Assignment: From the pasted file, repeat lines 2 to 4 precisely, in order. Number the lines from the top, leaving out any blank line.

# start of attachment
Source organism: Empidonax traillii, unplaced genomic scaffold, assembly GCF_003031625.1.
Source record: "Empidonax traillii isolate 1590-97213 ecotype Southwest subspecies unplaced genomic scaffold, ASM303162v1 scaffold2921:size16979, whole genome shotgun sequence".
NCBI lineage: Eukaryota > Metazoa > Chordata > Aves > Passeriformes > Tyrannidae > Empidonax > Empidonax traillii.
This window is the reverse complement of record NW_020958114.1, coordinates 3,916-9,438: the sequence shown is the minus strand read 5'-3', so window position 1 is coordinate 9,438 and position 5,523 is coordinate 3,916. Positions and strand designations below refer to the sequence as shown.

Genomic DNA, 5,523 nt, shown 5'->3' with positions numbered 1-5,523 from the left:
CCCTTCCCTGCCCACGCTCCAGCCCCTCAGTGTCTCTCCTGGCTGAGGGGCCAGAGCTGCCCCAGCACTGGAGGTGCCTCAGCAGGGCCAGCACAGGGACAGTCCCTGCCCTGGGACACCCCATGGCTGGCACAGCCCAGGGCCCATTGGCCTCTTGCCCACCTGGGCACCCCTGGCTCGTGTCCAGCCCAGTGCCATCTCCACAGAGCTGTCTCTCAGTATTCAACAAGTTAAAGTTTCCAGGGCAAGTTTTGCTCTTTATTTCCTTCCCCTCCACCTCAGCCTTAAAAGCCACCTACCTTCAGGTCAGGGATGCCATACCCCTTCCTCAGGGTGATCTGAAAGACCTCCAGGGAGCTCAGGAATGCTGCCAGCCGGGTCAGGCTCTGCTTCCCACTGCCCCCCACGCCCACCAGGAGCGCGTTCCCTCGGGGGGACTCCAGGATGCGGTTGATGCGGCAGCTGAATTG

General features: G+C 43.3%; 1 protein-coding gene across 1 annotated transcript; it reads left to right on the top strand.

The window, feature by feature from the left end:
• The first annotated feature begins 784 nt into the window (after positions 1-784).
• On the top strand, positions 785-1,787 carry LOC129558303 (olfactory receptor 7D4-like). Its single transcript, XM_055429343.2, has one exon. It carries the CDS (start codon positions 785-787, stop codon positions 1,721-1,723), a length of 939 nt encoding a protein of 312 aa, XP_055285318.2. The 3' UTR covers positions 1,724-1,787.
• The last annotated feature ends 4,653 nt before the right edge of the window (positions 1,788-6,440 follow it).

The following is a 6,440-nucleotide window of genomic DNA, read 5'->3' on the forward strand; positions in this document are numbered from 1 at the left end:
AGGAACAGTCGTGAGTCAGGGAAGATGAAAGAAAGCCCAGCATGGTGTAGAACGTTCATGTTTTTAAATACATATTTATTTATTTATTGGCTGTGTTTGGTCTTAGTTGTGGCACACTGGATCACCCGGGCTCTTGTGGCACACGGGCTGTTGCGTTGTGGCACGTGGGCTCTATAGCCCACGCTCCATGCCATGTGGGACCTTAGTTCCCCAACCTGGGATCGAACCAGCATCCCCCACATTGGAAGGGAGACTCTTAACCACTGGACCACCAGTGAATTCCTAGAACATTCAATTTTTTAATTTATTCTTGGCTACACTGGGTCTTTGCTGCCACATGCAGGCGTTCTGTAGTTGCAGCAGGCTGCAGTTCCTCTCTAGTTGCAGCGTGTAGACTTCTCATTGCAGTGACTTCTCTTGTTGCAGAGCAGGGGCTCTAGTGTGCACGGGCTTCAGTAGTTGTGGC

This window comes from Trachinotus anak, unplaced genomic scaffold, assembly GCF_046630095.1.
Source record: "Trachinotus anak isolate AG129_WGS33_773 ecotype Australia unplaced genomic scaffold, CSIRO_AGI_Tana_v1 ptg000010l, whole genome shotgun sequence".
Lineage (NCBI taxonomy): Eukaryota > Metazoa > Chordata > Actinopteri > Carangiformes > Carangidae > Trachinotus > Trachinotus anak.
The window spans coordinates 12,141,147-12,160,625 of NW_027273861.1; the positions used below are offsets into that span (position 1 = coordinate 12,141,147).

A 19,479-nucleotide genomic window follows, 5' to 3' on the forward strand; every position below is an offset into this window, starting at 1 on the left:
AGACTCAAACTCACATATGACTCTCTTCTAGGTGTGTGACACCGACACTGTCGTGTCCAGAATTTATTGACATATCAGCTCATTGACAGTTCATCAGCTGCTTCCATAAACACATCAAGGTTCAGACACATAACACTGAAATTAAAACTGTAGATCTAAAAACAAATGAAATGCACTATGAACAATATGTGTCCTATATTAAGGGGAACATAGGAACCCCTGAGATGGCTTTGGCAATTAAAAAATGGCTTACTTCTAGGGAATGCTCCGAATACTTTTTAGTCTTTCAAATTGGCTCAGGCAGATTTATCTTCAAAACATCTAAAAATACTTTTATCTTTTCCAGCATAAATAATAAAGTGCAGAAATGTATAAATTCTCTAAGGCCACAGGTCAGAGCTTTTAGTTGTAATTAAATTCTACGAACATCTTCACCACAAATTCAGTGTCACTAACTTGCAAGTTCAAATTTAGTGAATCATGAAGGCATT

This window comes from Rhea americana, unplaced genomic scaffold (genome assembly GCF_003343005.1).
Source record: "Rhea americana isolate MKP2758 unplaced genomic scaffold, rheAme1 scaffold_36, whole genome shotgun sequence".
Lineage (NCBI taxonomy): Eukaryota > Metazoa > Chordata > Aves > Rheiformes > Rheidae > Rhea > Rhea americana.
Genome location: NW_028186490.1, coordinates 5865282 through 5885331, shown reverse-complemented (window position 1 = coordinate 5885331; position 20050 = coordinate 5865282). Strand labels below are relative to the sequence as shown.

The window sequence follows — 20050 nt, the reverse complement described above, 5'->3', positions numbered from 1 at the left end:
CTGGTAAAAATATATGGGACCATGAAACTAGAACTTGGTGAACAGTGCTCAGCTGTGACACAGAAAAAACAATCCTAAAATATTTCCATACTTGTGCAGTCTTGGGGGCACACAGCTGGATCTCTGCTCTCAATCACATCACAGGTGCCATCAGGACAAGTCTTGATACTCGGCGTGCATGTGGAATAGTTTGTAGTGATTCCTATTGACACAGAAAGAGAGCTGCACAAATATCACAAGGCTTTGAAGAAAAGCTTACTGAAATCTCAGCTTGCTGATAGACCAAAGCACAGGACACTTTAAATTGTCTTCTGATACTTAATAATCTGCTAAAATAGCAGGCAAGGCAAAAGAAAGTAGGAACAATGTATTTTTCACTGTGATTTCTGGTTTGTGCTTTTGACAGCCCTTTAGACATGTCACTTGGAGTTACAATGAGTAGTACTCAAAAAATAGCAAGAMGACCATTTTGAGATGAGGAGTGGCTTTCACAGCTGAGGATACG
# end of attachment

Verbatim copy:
Source record: "Empidonax traillii isolate 1590-97213 ecotype Southwest subspecies unplaced genomic scaffold, ASM303162v1 scaffold2921:size16979, whole genome shotgun sequence".
NCBI lineage: Eukaryota > Metazoa > Chordata > Aves > Passeriformes > Tyrannidae > Empidonax > Empidonax traillii.
This window is the reverse complement of record NW_020958114.1, coordinates 3,916-9,438: the sequence shown is the minus strand read 5'-3', so window position 1 is coordinate 9,438 and position 5,523 is coordinate 3,916. Positions and strand designations below refer to the sequence as shown.